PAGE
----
Not surprisingly, the sudden wish for peace and notion of “forgetting the past and moving forward” met with a fierce response from opposition parties as well as from the strategic community. PM Khan and his party in the past had viciously criticized the ex-PM Nawaz Sharif’s attempts to normalize ties with India. With the worsening economic condition, the incumbent government has no other card to play, being vocal about Kashmir could have been one but the prevailing condition is ruling out the possibility of that one too and the PM Khan and seasoned politicians around realize this fact quite vividly. Staying on the path of reconciliation would require courage and determination. The recently announced decision to resume trade with India is halted after huge criticism by the opposition.

The deepening imparity

“For nearly four decades, the tragic conflict in Afghanistan has provided the Pakistan Army immense leverage with other powers. Rawalpindi was unable, however, to translate that leverage into concrete gains” according to Raja Mohan. And now with increasing Chinese assertiveness in the region the United States is shifting its energy and resources from Afghanistan and the Middle Eastern region to the pacific theater to serve that purpose it has changed the lens to look at India and started contemplating it as a potential balancer in the region against rising Chinese power, a view largely shared by analysts at Islamabad Security Dialogue.

To implement this new policy, the US has initiated immense cooperation with India in the defense sector as the United States designated India as a Major Defense Partner. “Commensurate with this designation, in 2018, India was elevated to Strategic Trade Authorization Tier 1 status, which allows India to receive license-free access to a wide range of military and dual-use technologies regulated by the Department of Commerce.”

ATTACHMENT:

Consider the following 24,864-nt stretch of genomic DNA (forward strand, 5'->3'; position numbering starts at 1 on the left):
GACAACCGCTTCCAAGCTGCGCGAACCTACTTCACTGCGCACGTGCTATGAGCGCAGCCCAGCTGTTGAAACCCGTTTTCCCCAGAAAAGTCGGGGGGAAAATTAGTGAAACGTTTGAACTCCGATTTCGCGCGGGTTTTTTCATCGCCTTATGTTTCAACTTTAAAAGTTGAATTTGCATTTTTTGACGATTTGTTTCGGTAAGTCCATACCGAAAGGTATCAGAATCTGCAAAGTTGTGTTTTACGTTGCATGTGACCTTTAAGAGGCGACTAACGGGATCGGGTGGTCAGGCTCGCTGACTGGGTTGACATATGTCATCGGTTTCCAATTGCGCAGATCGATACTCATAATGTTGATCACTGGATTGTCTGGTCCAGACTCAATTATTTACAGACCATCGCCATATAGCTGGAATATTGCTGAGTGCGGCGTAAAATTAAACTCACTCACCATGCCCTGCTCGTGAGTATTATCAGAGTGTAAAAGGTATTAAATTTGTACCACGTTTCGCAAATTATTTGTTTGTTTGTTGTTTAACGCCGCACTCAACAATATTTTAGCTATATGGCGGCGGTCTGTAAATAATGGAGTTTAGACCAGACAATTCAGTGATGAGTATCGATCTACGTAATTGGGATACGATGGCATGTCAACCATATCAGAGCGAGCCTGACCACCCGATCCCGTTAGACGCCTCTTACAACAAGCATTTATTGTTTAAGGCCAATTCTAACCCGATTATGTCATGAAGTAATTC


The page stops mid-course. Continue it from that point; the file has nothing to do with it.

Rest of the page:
To correspond with this tier 1 status now significant agreements like Logistics Exchange Memorandum of Agreement (LEMOA), Communications, Compatibility and Security Agreement (COMCASA), and the Industrial Security Agreement (ISA) are now in place, as per State Department. Analysts are anticipating the QUAD summit as a part of the wide arrangement of the United States to build a counterforce in the pacific. All these aims to improve India’s military capabilities against China’s PLA but it also adds to Pakistan’s vulnerability against India. All these new developments will hurt the delicate strategic balance in South Asia.

Conclusion:

Pakistan which has always considered India its prime adversary and tried to maintain parity with India and being 10 times smaller economy than India relied heavily on economic and military aid from the US. Pakistan has been receiving military support from China but its leadership realizes the fact that it is not the substitute for the political and economic support of the United States. But due to worsening economic conditions and new strategic compulsions, it has opted the course of reconciliation with a hegemonic and obstinate India as Ambassador Ashraf Qazi alluded to “lack of options”.

The sudden idea of making peace with its neighbor which Pakistan has long perceived as its chief antagonist is, as it has been the case in the past, a push from a third party. As long as both these neighbors don’t show the will to come to the negotiation table on some of their core issues, it is unlikely to have a result-oriented dialogue on the urge of the party.